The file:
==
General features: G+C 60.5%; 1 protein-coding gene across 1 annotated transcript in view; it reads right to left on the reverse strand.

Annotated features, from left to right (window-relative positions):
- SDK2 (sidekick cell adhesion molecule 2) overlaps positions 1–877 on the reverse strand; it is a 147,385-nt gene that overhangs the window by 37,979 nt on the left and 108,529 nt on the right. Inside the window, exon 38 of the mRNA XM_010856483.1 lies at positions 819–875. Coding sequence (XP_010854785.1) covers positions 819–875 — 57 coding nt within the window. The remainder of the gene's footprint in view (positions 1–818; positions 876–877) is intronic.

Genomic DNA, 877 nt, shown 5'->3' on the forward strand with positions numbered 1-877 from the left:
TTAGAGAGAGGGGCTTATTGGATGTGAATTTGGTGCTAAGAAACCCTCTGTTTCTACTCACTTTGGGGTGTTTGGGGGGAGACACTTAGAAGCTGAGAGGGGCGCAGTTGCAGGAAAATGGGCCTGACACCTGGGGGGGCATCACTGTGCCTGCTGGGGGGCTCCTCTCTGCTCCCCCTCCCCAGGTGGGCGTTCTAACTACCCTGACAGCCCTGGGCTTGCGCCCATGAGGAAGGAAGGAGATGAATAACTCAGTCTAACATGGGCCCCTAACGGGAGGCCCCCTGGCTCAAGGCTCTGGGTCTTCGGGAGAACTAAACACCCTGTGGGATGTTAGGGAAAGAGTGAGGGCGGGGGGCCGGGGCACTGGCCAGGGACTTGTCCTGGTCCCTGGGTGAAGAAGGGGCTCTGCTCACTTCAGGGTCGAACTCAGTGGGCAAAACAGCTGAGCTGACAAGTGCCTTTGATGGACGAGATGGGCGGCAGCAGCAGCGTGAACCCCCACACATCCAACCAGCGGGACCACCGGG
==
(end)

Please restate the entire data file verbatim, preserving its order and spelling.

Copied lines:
General features: G+C 60.5%; 1 protein-coding gene across 1 annotated transcript in view; it reads right to left on the reverse strand.

Annotated features, from left to right (window-relative positions):
- SDK2 (sidekick cell adhesion molecule 2) overlaps positions 1–877 on the reverse strand; it is a 147,385-nt gene that overhangs the window by 37,979 nt on the left and 108,529 nt on the right. Inside the window, exon 38 of the mRNA XM_010856483.1 lies at positions 819–875. Coding sequence (XP_010854785.1) covers positions 819–875 — 57 coding nt within the window. The remainder of the gene's footprint in view (positions 1–818; positions 876–877) is intronic.

Genomic DNA, 877 nt, shown 5'->3' on the forward strand with positions numbered 1-877 from the left:
TTAGAGAGAGGGGCTTATTGGATGTGAATTTGGTGCTAAGAAACCCTCTGTTTCTACTCACTTTGGGGTGTTTGGGGGGAGACACTTAGAAGCTGAGAGGGGCGCAGTTGCAGGAAAATGGGCCTGACACCTGGGGGGGCATCACTGTGCCTGCTGGGGGGCTCCTCTCTGCTCCCCCTCCCCAGGTGGGCGTTCTAACTACCCTGACAGCCCTGGGCTTGCGCCCATGAGGAAGGAAGGAGATGAATAACTCAGTCTAACATGGGCCCCTAACGGGAGGCCCCCTGGCTCAAGGCTCTGGGTCTTCGGGAGAACTAAACACCCTGTGGGATGTTAGGGAAAGAGTGAGGGCGGGGGGCCGGGGCACTGGCCAGGGACTTGTCCTGGTCCCTGGGTGAAGAAGGGGCTCTGCTCACTTCAGGGTCGAACTCAGTGGGCAAAACAGCTGAGCTGACAAGTGCCTTTGATGGACGAGATGGGCGGCAGCAGCAGCGTGAACCCCCACACATCCAACCAGCGGGACCACCGGG